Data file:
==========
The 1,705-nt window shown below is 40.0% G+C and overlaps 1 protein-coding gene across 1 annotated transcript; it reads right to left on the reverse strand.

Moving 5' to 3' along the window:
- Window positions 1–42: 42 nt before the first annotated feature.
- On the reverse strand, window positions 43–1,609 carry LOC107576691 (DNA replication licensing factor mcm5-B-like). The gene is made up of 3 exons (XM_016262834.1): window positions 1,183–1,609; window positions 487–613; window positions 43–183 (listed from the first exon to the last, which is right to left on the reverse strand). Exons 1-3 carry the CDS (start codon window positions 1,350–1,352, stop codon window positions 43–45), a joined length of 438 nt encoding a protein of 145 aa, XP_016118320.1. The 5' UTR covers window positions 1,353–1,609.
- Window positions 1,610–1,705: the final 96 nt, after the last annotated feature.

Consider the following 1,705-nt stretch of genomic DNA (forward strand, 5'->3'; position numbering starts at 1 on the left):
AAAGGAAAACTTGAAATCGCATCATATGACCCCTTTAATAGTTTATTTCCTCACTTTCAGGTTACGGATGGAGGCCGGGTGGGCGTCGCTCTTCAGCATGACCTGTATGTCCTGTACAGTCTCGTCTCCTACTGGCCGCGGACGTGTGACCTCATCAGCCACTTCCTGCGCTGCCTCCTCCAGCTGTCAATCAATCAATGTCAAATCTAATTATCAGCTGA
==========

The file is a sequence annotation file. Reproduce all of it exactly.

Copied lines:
The 1,705-nt window shown below is 40.0% G+C and overlaps 1 protein-coding gene across 1 annotated transcript; it reads right to left on the reverse strand.

Moving 5' to 3' along the window:
- Window positions 1–42: 42 nt before the first annotated feature.
- On the reverse strand, window positions 43–1,609 carry LOC107576691 (DNA replication licensing factor mcm5-B-like). The gene is made up of 3 exons (XM_016262834.1): window positions 1,183–1,609; window positions 487–613; window positions 43–183 (listed from the first exon to the last, which is right to left on the reverse strand). Exons 1-3 carry the CDS (start codon window positions 1,350–1,352, stop codon window positions 43–45), a joined length of 438 nt encoding a protein of 145 aa, XP_016118320.1. The 5' UTR covers window positions 1,353–1,609.
- Window positions 1,610–1,705: the final 96 nt, after the last annotated feature.

Consider the following 1,705-nt stretch of genomic DNA (forward strand, 5'->3'; position numbering starts at 1 on the left):
AAAGGAAAACTTGAAATCGCATCATATGACCCCTTTAATAGTTTATTTCCTCACTTTCAGGTTACGGATGGAGGCCGGGTGGGCGTCGCTCTTCAGCATGACCTGTATGTCCTGTACAGTCTCGTCTCCTACTGGCCGCGGACGTGTGACCTCATCAGCCACTTCCTGCGCTGCCTCCTCCAGCTGTCAATCAATCAATGTCAAATCTAATTATCAGCTGA